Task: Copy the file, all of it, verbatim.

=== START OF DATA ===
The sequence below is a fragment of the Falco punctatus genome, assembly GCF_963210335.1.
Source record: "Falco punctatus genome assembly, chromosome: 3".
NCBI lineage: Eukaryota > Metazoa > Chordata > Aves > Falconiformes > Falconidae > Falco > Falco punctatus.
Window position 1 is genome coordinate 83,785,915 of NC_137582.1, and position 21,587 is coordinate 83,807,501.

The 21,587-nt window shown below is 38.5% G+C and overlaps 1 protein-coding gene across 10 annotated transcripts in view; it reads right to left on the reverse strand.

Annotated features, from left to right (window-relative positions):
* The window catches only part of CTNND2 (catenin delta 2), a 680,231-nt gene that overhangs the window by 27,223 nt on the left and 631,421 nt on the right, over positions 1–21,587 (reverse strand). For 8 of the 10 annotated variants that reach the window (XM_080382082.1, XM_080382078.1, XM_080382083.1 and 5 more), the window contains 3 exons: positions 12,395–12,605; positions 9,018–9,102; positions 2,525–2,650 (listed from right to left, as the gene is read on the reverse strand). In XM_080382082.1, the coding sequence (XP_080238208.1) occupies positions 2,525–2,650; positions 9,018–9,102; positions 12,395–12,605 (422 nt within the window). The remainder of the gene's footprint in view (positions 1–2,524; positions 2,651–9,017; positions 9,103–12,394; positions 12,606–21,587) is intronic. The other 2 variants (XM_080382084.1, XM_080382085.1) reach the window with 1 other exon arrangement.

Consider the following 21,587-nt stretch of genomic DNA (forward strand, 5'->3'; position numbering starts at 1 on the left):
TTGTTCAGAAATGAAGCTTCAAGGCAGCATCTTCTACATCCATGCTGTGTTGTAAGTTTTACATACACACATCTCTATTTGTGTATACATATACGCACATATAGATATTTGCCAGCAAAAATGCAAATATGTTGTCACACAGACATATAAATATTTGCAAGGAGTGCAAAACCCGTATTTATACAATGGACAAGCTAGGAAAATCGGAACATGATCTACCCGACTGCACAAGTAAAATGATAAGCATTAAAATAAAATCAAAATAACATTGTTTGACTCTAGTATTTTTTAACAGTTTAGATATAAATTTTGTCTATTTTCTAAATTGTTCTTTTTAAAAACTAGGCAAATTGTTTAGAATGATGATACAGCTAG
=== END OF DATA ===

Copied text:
The sequence below is a fragment of the Falco punctatus genome, assembly GCF_963210335.1.
Source record: "Falco punctatus genome assembly, chromosome: 3".
NCBI lineage: Eukaryota > Metazoa > Chordata > Aves > Falconiformes > Falconidae > Falco > Falco punctatus.
Window position 1 is genome coordinate 83,785,915 of NC_137582.1, and position 21,587 is coordinate 83,807,501.

The 21,587-nt window shown below is 38.5% G+C and overlaps 1 protein-coding gene across 10 annotated transcripts in view; it reads right to left on the reverse strand.

Annotated features, from left to right (window-relative positions):
* The window catches only part of CTNND2 (catenin delta 2), a 680,231-nt gene that overhangs the window by 27,223 nt on the left and 631,421 nt on the right, over positions 1–21,587 (reverse strand). For 8 of the 10 annotated variants that reach the window (XM_080382082.1, XM_080382078.1, XM_080382083.1 and 5 more), the window contains 3 exons: positions 12,395–12,605; positions 9,018–9,102; positions 2,525–2,650 (listed from right to left, as the gene is read on the reverse strand). In XM_080382082.1, the coding sequence (XP_080238208.1) occupies positions 2,525–2,650; positions 9,018–9,102; positions 12,395–12,605 (422 nt within the window). The remainder of the gene's footprint in view (positions 1–2,524; positions 2,651–9,017; positions 9,103–12,394; positions 12,606–21,587) is intronic. The other 2 variants (XM_080382084.1, XM_080382085.1) reach the window with 1 other exon arrangement.

Consider the following 21,587-nt stretch of genomic DNA (forward strand, 5'->3'; position numbering starts at 1 on the left):
TTGTTCAGAAATGAAGCTTCAAGGCAGCATCTTCTACATCCATGCTGTGTTGTAAGTTTTACATACACACATCTCTATTTGTGTATACATATACGCACATATAGATATTTGCCAGCAAAAATGCAAATATGTTGTCACACAGACATATAAATATTTGCAAGGAGTGCAAAACCCGTATTTATACAATGGACAAGCTAGGAAAATCGGAACATGATCTACCCGACTGCACAAGTAAAATGATAAGCATTAAAATAAAATCAAAATAACATTGTTTGACTCTAGTATTTTTTAACAGTTTAGATATAAATTTTGTCTATTTTCTAAATTGTTCTTTTTAAAAACTAGGCAAATTGTTTAGAATGATGATACAGCTAG